Uber and satnavs – are we killing quality for better value?

I’m not a big taxi taker, but a few recent rides have made me worry we’re sacrificing a decent service just to save some pennies.

Last week I took a minicab from my work to Channel 5’s studios for an interview on the news. The driver was hopelessly lost, first confused by the difference between Holborn Circus and Holborn station, then by street food markets, heavy traffic and roadworks. The reason – he’d relied on his satnav and didn’t have any idea what to do when the route didn’t work.

A few weeks ago, an Uber we took (using a voucher code naturally) after a night out got stuck in traffic when a huge stretch of our journey was along a heavily dug-up, traffic light ridden, series of roads. Again, the driver stuck to his satnav route, adding time (and money) to our journey.

Both these experiences made me appreciate  how a black cab driver would (probably) be able to make a left here, a right there and find a quicker route to our destination. The idea of the “Knowledge” blows my mind.

Yes, London is a big city so it’s never going to be easy for a driver to know it all, but I’d expect major road works and basic destinations to be known. On these experiences, it would seem paying less for a minicab or Uber means you could lose out – the extra cost of getting stuck in traffic could easily make the money you save negligible.

Anti-Uber anger

Black cab and minicab drivers are obviously very angry about Uber, particularly struggling to compete with the prices (unless there’s a surge!). Apparently one of the biggest problems is actually the loss of the tourist trade, so used to Uber back home they instantly use it again in the UK – even from airports.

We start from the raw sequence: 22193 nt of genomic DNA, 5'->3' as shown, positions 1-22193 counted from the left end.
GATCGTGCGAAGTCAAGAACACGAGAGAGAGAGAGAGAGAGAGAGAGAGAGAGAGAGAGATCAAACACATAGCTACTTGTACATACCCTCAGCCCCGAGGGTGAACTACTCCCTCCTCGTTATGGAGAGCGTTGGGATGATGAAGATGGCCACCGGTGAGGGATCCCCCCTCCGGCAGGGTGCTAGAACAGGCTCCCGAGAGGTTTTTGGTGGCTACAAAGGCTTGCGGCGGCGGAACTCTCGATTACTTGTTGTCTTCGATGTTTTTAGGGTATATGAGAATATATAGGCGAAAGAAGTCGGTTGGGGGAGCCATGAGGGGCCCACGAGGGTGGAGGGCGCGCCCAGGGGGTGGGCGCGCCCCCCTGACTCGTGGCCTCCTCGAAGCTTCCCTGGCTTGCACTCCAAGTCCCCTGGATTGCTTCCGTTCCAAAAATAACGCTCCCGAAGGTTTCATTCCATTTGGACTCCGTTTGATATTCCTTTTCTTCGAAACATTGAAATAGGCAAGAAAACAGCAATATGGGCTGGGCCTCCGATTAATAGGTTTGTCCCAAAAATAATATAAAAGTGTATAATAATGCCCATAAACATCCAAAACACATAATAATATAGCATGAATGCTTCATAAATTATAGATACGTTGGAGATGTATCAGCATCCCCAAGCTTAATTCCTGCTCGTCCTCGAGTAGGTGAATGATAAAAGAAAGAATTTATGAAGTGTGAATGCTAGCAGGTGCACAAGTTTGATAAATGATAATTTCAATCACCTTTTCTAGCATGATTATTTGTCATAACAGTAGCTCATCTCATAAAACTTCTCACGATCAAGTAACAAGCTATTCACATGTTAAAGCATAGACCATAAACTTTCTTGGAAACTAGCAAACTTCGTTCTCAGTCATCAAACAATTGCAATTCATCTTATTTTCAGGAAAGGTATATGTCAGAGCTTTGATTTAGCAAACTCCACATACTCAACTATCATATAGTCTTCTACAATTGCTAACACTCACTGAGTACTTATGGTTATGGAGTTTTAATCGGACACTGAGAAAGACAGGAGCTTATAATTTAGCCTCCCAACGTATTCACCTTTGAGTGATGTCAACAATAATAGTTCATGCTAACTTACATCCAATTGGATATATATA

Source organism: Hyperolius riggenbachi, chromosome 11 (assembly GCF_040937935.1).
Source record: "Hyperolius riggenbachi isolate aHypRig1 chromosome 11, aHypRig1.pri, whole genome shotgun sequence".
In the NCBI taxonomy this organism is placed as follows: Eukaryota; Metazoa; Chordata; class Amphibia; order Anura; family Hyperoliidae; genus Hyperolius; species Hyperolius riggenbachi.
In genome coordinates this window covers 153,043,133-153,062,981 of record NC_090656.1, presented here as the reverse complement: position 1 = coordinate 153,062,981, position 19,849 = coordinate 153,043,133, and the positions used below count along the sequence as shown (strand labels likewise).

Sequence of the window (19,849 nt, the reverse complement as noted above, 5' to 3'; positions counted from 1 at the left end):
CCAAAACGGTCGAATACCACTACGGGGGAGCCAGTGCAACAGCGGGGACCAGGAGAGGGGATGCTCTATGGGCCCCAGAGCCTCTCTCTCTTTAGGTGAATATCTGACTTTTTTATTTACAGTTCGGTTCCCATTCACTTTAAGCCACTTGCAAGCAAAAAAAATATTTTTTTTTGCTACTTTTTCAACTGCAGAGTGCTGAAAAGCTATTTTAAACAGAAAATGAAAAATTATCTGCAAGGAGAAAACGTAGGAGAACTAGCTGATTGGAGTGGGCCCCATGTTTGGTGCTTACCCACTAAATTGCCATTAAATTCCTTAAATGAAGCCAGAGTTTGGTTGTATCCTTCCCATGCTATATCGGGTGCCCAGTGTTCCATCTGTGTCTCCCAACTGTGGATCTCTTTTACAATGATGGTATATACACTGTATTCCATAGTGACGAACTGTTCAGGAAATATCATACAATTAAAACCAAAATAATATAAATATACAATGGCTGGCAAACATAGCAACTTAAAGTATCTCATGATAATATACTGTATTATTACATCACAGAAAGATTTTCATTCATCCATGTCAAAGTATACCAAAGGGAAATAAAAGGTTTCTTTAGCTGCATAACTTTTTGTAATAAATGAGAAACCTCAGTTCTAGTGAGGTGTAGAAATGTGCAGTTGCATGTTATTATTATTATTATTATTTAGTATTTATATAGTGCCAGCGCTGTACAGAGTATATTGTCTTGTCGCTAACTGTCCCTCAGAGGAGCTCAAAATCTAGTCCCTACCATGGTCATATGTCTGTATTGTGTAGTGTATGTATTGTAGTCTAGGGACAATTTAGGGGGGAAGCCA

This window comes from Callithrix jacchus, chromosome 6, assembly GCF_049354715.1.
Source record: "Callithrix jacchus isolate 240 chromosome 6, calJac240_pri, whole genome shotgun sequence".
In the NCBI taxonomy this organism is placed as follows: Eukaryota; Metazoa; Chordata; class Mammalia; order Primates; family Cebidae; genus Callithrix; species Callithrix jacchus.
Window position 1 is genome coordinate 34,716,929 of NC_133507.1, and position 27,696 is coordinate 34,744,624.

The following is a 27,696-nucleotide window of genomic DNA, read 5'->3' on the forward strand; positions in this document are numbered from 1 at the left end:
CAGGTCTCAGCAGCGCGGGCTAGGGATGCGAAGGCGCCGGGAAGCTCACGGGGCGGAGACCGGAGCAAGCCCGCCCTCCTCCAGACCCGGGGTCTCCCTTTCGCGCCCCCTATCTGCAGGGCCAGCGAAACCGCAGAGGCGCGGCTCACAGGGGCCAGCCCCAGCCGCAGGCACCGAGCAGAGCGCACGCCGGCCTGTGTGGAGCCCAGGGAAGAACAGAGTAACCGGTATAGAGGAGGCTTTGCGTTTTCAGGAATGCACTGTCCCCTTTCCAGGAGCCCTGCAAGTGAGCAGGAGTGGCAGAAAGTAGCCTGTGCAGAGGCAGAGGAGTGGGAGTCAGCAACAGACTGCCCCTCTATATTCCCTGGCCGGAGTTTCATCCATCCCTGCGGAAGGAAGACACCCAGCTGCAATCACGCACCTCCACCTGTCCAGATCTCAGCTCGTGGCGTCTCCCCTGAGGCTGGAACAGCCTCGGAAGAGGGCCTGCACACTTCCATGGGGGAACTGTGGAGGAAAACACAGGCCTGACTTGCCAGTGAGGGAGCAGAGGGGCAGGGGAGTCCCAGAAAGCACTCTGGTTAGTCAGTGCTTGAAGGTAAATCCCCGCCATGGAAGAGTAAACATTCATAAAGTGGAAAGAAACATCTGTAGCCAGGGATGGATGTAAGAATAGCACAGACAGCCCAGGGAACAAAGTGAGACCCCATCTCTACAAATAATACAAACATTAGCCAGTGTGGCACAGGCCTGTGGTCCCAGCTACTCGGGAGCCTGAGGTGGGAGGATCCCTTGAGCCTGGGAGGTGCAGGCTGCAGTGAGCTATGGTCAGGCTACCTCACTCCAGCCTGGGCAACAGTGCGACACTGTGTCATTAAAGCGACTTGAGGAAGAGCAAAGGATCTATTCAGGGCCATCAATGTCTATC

One Uber driver I spoke to said he’d faced some quite violent behaviour from cabbies. I once had a cabbie aggressively tweet me a few times because I’d described Ubers as taxis. You can understand their anger (to an extent – I’d never support bullying) as the cabbies livelihood is threatened.

A better level of service?

However, the appeal of Uber isn’t just the price. Service is normally pretty good, drivers friendly. The cars are usually cleaner and newer. Often you’ll get picked up in a hybrid Prius, which is good for the environment. It’s really convenient to be able to quickly get an estimate of your fare and track your journey as you go. You certainly feel safer knowing you can see the drivers face and check their rating.

There’s a great episode of South Park where Timmy sets up an Uber style company that’s not just cheaper but the drivers are friendlier and service fantastic. The taxi drivers revolt, resorting to dirty tricks to try stop Timmy. But the obvious answer that they ignore is to just be nicer, to just clean their cars.

I think if anything, Uber has probably forced minicabs to up their game. If they don’t, people won’t use them. Another Uber driver I spoke to said many drivers also work for minicab firms, which means in those cases the level automatically rises to Uber’s standards and customer expectations.

Of course quality could go the other way – the same Uber driver told me there are no checks. Anyone can drive an Uber!

Can cabbies compete?

It’s a different story for licensed taxi drivers. There are plenty of apps (including Uber) where you can order a proper cab, so it’s more a marketing challenge there.

Price really is the main reason I’ll take an Uber over a proper cab (though I’m more likely to get the tube or walk). I’m not sure how they can compete in this area, and that could lead to less licensed cabbies.

So the danger is we could lose an expert service, or at the very least see the standards and knowledge you expect from a licensed taxi driver to lower to cut costs. Which might mean more satnav drivers, more wrong routes, and more journeys that take longer than they should.

I love progress and technology making our life easier (I’m writing this on my phone while on the tube!) and cheaper, but I think it’s important we remember the reasons the old ways sometimes cost a little more.

It goes back to the saying “You get what you pay for”.  Sometimes all you need is an Uber, but it’s good to have other options. Let’s hope the black cabs don’t die out.

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